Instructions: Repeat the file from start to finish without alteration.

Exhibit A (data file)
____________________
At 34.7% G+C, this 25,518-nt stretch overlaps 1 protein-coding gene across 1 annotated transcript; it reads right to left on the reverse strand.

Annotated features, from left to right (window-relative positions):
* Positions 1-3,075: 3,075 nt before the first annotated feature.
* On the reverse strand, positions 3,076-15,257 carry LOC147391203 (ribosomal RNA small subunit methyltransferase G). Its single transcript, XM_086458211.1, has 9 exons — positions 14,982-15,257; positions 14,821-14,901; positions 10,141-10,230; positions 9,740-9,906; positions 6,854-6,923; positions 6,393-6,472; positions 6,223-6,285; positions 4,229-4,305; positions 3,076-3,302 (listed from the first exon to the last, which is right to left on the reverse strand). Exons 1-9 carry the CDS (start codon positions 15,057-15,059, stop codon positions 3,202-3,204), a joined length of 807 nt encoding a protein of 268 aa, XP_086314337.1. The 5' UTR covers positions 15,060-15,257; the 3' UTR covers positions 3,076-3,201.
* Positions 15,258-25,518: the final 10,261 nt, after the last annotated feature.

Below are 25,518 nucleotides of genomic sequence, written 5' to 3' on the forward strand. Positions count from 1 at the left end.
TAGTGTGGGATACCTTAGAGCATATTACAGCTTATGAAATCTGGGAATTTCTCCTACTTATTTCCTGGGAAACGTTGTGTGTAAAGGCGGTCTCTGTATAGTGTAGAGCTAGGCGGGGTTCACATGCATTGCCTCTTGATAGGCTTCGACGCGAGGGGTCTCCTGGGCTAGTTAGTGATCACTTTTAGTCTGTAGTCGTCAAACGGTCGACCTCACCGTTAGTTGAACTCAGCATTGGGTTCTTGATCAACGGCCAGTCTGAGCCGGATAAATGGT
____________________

At 34.7% G+C, this 25,518-nt stretch overlaps 1 protein-coding gene across 1 annotated transcript; it reads right to left on the reverse strand.

Annotated features, from left to right (window-relative positions):
* Positions 1-3,075: 3,075 nt before the first annotated feature.
* On the reverse strand, positions 3,076-15,257 carry LOC147391203 (ribosomal RNA small subunit methyltransferase G). Its single transcript, XM_086458211.1, has 9 exons — positions 14,982-15,257; positions 14,821-14,901; positions 10,141-10,230; positions 9,740-9,906; positions 6,854-6,923; positions 6,393-6,472; positions 6,223-6,285; positions 4,229-4,305; positions 3,076-3,302 (listed from the first exon to the last, which is right to left on the reverse strand). Exons 1-9 carry the CDS (start codon positions 15,057-15,059, stop codon positions 3,202-3,204), a joined length of 807 nt encoding a protein of 268 aa, XP_086314337.1. The 5' UTR covers positions 15,060-15,257; the 3' UTR covers positions 3,076-3,201.
* Positions 15,258-25,518: the final 10,261 nt, after the last annotated feature.

Below are 25,518 nucleotides of genomic sequence, written 5' to 3' on the forward strand. Positions count from 1 at the left end.
TAGTGTGGGATACCTTAGAGCATATTACAGCTTATGAAATCTGGGAATTTCTCCTACTTATTTCCTGGGAAACGTTGTGTGTAAAGGCGGTCTCTGTATAGTGTAGAGCTAGGCGGGGTTCACATGCATTGCCTCTTGATAGGCTTCGACGCGAGGGGTCTCCTGGGCTAGTTAGTGATCACTTTTAGTCTGTAGTCGTCAAACGGTCGACCTCACCGTTAGTTGAACTCAGCATTGGGTTCTTGATCAACGGCCAGTCTGAGCCGGATAAATGGT